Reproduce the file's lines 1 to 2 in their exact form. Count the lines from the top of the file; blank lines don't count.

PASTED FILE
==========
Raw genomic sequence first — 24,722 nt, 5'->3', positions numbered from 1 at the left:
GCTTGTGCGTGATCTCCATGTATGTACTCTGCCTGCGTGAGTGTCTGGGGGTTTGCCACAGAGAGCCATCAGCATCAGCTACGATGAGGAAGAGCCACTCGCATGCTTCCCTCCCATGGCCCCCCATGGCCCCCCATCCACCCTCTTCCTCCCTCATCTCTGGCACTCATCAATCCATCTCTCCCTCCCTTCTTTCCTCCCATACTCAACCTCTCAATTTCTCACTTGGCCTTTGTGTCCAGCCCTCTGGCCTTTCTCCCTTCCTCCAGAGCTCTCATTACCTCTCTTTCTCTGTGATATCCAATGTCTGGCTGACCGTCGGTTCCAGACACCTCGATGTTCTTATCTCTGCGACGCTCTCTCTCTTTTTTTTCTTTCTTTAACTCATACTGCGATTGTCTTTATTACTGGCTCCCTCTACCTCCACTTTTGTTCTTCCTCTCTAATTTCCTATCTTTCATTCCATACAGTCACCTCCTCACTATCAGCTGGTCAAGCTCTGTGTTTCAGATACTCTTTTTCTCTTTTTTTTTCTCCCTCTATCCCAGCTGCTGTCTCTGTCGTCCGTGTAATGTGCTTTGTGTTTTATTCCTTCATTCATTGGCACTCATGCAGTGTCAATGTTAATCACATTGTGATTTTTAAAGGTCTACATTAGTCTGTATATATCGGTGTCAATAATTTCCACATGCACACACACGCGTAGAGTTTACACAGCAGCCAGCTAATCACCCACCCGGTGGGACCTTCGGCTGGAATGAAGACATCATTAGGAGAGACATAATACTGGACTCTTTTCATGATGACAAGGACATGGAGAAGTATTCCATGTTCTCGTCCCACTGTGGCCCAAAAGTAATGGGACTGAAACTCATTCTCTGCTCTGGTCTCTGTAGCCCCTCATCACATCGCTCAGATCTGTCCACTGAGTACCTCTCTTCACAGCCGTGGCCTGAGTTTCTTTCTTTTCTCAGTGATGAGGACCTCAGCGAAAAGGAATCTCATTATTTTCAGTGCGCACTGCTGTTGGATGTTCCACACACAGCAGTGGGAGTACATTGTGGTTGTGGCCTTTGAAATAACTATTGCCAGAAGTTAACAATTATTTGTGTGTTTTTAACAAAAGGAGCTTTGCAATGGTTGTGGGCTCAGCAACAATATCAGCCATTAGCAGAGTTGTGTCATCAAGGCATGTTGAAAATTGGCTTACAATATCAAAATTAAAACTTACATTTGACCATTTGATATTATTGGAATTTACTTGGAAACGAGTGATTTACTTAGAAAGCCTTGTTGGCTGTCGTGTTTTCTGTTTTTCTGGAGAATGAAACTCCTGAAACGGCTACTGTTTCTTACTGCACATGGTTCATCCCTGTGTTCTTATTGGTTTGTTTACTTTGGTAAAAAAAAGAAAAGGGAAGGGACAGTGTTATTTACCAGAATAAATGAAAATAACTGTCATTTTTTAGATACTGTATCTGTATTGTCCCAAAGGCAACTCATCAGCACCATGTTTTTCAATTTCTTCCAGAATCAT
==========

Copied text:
Raw genomic sequence first — 24,722 nt, 5'->3', positions numbered from 1 at the left:
GCTTGTGCGTGATCTCCATGTATGTACTCTGCCTGCGTGAGTGTCTGGGGGTTTGCCACAGAGAGCCATCAGCATCAGCTACGATGAGGAAGAGCCACTCGCATGCTTCCCTCCCATGGCCCCCCATGGCCCCCCATCCACCCTCTTCCTCCCTCATCTCTGGCACTCATCAATCCATCTCTCCCTCCCTTCTTTCCTCCCATACTCAACCTCTCAATTTCTCACTTGGCCTTTGTGTCCAGCCCTCTGGCCTTTCTCCCTTCCTCCAGAGCTCTCATTACCTCTCTTTCTCTGTGATATCCAATGTCTGGCTGACCGTCGGTTCCAGACACCTCGATGTTCTTATCTCTGCGACGCTCTCTCTCTTTTTTTTCTTTCTTTAACTCATACTGCGATTGTCTTTATTACTGGCTCCCTCTACCTCCACTTTTGTTCTTCCTCTCTAATTTCCTATCTTTCATTCCATACAGTCACCTCCTCACTATCAGCTGGTCAAGCTCTGTGTTTCAGATACTCTTTTTCTCTTTTTTTTTCTCCCTCTATCCCAGCTGCTGTCTCTGTCGTCCGTGTAATGTGCTTTGTGTTTTATTCCTTCATTCATTGGCACTCATGCAGTGTCAATGTTAATCACATTGTGATTTTTAAAGGTCTACATTAGTCTGTATATATCGGTGTCAATAATTTCCACATGCACACACACGCGTAGAGTTTACACAGCAGCCAGCTAATCACCCACCCGGTGGGACCTTCGGCTGGAATGAAGACATCATTAGGAGAGACATAATACTGGACTCTTTTCATGATGACAAGGACATGGAGAAGTATTCCATGTTCTCGTCCCACTGTGGCCCAAAAGTAATGGGACTGAAACTCATTCTCTGCTCTGGTCTCTGTAGCCCCTCATCACATCGCTCAGATCTGTCCACTGAGTACCTCTCTTCACAGCCGTGGCCTGAGTTTCTTTCTTTTCTCAGTGATGAGGACCTCAGCGAAAAGGAATCTCATTATTTTCAGTGCGCACTGCTGTTGGATGTTCCACACACAGCAGTGGGAGTACATTGTGGTTGTGGCCTTTGAAATAACTATTGCCAGAAGTTAACAATTATTTGTGTGTTTTTAACAAAAGGAGCTTTGCAATGGTTGTGGGCTCAGCAACAATATCAGCCATTAGCAGAGTTGTGTCATCAAGGCATGTTGAAAATTGGCTTACAATATCAAAATTAAAACTTACATTTGACCATTTGATATTATTGGAATTTACTTGGAAACGAGTGATTTACTTAGAAAGCCTTGTTGGCTGTCGTGTTTTCTGTTTTTCTGGAGAATGAAACTCCTGAAACGGCTACTGTTTCTTACTGCACATGGTTCATCCCTGTGTTCTTATTGGTTTGTTTACTTTGGTAAAAAAAAGAAAAGGGAAGGGACAGTGTTATTTACCAGAATAAATGAAAATAACTGTCATTTTTTAGATACTGTATCTGTATTGTCCCAAAGGCAACTCATCAGCACCATGTTTTTCAATTTCTTCCAGAATCAT